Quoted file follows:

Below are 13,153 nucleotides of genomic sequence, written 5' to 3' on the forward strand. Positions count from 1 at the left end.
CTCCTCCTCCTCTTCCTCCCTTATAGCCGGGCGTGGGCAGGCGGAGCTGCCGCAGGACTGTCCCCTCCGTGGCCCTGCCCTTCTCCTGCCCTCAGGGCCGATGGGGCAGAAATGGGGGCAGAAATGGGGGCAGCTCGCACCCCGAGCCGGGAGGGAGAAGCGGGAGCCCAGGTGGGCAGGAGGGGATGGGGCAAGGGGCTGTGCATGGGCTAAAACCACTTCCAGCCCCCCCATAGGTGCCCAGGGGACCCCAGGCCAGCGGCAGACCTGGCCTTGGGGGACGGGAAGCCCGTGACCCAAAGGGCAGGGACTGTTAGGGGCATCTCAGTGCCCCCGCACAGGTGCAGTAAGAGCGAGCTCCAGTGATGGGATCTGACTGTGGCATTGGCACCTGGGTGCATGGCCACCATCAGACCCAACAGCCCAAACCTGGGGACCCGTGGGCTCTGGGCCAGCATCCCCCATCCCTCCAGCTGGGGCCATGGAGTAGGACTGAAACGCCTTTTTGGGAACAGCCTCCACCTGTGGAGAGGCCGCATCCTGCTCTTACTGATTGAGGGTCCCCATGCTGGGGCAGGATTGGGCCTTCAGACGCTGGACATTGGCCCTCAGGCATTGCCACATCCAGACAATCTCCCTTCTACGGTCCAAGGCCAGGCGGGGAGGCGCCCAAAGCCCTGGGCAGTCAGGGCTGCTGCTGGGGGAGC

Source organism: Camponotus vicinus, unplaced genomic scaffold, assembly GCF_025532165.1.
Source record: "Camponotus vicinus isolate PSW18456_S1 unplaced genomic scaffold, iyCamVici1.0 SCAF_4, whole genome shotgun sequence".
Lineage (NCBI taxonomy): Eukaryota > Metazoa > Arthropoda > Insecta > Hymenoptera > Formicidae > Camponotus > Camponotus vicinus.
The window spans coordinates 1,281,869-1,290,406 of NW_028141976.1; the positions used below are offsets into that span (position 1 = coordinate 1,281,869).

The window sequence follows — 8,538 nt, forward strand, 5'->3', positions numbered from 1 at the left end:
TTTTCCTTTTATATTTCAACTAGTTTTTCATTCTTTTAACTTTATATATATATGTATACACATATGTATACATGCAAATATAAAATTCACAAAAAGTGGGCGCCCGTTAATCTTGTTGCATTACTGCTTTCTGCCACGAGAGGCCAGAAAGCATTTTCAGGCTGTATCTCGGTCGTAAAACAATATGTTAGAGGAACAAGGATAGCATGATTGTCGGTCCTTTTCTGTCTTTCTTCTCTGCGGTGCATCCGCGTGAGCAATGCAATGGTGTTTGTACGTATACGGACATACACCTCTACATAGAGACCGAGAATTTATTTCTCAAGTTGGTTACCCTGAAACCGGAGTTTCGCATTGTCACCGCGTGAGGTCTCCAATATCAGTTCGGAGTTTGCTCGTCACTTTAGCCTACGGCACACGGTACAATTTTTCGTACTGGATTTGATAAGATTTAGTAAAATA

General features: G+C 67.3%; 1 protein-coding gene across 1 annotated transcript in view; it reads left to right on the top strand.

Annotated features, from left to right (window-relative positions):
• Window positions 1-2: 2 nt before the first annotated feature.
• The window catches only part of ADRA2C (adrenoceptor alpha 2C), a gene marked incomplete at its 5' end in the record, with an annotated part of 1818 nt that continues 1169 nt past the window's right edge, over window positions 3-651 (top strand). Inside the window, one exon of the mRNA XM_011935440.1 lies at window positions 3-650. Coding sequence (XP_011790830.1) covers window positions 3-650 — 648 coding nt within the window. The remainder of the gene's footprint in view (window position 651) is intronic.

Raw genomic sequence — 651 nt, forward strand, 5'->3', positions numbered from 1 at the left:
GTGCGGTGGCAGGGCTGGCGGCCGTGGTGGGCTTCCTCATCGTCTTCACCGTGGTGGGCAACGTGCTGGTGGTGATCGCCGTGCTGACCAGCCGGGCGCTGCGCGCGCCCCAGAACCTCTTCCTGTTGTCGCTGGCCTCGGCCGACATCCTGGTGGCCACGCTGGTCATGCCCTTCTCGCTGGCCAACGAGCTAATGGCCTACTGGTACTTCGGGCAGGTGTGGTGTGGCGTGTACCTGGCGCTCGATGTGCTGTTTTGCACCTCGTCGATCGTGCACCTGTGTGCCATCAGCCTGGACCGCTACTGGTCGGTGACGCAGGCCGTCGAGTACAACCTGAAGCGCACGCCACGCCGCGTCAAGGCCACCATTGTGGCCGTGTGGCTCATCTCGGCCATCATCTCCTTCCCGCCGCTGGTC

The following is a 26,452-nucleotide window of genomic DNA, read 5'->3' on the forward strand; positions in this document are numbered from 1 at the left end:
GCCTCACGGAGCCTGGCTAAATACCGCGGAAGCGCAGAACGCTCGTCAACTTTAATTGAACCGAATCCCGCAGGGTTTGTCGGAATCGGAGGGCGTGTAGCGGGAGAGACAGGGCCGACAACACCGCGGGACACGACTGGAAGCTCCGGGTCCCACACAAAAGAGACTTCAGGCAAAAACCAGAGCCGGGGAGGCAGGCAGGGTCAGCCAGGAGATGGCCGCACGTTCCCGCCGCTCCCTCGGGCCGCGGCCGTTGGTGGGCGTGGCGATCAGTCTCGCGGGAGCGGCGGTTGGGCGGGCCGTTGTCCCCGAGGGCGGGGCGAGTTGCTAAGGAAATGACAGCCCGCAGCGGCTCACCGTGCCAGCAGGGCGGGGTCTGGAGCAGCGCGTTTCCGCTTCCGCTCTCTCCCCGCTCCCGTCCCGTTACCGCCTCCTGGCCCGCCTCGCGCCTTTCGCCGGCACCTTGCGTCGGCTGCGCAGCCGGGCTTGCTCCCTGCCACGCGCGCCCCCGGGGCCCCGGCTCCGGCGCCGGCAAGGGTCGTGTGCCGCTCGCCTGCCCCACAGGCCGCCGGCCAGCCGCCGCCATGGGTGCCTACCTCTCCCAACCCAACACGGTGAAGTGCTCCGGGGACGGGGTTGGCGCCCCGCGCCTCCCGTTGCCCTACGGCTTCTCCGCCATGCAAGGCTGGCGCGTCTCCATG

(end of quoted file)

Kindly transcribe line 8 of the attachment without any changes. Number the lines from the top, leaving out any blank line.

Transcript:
TTTTCCTTTTATATTTCAACTAGTTTTTCATTCTTTTAACTTTATATATATATGTATACACATATGTATACATGCAAATATAAAATTCACAAAAAGTGGGCGCCCGTTAATCTTGTTGCATTACTGCTTTCTGCCACGAGAGGCCAGAAAGCATTTTCAGGCTGTATCTCGGTCGTAAAACAATATGTTAGAGGAACAAGGATAGCATGATTGTCGGTCCTTTTCTGTCTTTCTTCTCTGCGGTGCATCCGCGTGAGCAATGCAATGGTGTTTGTACGTATACGGACATACACCTCTACATAGAGACCGAGAATTTATTTCTCAAGTTGGTTACCCTGAAACCGGAGTTTCGCATTGTCACCGCGTGAGGTCTCCAATATCAGTTCGGAGTTTGCTCGTCACTTTAGCCTACGGCACACGGTACAATTTTTCGTACTGGATTTGATAAGATTTAGTAAAATA